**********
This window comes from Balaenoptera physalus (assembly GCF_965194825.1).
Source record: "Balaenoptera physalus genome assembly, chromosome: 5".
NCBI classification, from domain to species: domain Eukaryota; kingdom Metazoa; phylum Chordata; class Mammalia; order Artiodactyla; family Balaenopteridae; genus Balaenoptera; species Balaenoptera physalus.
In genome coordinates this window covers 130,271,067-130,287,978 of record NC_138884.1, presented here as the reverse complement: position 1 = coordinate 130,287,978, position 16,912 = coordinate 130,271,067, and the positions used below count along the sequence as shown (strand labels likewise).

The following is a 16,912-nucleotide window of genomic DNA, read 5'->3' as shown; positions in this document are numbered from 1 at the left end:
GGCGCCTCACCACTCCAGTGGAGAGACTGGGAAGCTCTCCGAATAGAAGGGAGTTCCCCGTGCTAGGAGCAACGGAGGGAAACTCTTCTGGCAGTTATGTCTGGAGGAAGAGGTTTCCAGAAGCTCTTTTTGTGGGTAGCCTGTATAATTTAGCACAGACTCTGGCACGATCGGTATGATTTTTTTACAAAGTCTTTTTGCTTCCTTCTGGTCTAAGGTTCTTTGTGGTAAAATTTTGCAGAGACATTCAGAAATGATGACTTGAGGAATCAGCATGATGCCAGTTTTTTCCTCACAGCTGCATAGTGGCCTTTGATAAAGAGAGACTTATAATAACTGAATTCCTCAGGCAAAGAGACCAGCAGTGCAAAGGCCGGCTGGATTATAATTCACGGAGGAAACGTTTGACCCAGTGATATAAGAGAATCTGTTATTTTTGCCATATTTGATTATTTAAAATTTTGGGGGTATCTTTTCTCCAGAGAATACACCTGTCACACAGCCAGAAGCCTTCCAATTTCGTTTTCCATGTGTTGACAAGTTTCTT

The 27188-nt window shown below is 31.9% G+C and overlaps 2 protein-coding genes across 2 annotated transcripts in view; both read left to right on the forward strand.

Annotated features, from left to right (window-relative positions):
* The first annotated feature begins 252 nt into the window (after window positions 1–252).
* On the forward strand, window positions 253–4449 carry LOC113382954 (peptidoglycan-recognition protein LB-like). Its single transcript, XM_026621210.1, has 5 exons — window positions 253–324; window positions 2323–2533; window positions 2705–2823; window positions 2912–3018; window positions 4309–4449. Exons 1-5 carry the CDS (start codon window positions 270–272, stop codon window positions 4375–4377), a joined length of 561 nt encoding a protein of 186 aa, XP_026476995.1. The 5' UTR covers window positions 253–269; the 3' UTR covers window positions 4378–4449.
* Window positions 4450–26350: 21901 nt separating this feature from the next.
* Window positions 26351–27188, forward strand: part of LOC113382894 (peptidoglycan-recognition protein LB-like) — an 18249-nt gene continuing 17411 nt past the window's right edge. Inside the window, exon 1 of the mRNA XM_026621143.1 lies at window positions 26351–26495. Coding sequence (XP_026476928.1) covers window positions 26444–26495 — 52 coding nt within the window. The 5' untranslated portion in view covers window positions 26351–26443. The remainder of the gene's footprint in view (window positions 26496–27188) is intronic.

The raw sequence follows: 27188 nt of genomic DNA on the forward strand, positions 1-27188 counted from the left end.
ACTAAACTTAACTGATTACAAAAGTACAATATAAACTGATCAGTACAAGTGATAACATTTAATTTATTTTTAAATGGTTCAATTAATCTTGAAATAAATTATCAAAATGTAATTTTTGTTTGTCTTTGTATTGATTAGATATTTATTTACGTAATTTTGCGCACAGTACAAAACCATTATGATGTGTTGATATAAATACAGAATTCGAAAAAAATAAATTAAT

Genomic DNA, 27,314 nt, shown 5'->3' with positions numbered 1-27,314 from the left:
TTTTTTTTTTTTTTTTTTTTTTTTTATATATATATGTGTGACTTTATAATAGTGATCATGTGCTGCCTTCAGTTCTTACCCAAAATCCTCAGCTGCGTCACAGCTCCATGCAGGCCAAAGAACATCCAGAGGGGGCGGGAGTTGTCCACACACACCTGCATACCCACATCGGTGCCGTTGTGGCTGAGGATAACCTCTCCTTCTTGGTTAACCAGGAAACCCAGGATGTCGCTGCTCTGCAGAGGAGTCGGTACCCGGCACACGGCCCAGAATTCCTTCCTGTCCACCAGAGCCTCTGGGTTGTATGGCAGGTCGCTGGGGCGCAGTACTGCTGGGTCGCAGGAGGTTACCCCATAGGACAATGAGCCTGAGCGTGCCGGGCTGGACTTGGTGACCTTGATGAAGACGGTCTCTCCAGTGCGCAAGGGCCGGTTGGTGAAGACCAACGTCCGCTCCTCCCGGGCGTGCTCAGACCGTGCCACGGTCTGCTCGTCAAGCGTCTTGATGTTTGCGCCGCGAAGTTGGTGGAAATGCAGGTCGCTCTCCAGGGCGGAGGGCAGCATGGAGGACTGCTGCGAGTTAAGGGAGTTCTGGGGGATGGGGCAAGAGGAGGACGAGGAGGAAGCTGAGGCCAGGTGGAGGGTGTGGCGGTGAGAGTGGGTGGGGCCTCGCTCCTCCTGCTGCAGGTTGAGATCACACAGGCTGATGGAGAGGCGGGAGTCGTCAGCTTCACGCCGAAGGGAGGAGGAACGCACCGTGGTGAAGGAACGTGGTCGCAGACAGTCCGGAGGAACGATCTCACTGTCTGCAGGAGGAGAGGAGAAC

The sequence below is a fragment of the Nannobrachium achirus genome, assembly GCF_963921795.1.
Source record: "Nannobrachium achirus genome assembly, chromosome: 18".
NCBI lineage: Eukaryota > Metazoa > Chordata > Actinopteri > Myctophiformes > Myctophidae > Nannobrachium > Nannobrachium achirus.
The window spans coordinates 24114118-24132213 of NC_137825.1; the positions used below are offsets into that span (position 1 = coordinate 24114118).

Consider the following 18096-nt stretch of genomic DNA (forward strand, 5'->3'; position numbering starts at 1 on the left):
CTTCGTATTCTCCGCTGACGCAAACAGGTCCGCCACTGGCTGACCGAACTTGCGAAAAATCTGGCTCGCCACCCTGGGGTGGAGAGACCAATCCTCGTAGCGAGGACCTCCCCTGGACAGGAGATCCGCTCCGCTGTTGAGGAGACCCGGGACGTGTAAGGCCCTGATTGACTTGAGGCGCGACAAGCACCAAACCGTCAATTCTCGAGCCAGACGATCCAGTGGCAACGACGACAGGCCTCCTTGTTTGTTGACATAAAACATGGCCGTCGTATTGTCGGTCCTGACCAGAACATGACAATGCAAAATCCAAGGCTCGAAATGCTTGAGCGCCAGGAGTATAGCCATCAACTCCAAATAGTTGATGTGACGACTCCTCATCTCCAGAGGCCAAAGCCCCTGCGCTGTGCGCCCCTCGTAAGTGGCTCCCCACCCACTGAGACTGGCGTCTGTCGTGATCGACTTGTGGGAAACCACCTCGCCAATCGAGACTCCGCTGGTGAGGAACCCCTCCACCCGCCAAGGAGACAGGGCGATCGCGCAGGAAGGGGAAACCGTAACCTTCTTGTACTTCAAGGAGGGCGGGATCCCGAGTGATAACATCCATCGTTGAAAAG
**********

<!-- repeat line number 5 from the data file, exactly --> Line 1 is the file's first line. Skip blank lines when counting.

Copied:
The following is a 16,912-nucleotide window of genomic DNA, read 5'->3' as shown; positions in this document are numbered from 1 at the left end: